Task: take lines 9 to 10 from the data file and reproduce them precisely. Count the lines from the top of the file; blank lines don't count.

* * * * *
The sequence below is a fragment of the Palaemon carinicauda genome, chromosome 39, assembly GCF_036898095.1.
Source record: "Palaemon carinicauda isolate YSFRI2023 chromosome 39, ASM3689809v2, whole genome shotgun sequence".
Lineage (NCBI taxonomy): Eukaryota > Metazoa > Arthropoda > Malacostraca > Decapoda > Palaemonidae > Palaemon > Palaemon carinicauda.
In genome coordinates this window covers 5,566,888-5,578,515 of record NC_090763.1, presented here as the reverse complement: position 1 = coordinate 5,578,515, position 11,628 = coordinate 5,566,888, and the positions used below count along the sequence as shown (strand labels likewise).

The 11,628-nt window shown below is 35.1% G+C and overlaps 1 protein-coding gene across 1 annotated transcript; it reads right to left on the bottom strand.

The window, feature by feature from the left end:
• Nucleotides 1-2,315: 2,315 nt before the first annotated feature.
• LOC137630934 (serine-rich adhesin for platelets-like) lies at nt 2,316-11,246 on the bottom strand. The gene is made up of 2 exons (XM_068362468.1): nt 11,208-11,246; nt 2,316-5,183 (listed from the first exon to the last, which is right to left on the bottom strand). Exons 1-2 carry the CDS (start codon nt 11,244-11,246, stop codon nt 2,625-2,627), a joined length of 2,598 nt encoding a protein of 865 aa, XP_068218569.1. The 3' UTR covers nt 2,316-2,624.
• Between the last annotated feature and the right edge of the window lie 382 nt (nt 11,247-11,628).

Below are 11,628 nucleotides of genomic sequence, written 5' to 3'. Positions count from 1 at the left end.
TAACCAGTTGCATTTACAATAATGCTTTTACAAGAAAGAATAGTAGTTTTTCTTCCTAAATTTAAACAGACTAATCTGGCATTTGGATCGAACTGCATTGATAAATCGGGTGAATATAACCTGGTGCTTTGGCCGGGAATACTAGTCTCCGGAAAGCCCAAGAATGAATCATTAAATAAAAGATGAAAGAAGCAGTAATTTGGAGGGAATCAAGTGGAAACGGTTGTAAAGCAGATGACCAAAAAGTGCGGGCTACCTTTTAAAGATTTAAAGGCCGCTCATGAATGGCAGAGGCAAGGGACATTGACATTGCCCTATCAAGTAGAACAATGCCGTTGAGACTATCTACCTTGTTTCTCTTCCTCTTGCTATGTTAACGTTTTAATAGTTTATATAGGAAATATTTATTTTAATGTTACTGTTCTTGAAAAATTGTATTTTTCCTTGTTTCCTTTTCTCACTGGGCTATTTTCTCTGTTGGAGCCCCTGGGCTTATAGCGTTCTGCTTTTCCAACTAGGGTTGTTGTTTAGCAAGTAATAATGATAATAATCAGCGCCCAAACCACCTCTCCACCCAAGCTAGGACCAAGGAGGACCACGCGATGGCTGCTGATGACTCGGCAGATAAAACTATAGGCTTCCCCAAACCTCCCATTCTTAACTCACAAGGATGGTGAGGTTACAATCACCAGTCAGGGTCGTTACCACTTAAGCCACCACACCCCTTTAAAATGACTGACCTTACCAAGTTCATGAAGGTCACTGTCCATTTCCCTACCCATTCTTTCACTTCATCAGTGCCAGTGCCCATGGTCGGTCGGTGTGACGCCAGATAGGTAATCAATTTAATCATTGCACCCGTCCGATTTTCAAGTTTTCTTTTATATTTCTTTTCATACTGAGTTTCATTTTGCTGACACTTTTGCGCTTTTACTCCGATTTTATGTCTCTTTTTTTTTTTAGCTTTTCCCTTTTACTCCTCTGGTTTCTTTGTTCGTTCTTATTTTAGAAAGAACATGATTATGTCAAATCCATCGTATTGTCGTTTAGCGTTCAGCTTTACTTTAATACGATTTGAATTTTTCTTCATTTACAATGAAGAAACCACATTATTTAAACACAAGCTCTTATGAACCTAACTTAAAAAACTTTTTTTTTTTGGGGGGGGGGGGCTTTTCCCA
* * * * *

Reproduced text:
• Between the last annotated feature and the right edge of the window lie 382 nt (nt 11,247-11,628).

Below are 11,628 nucleotides of genomic sequence, written 5' to 3'. Positions count from 1 at the left end.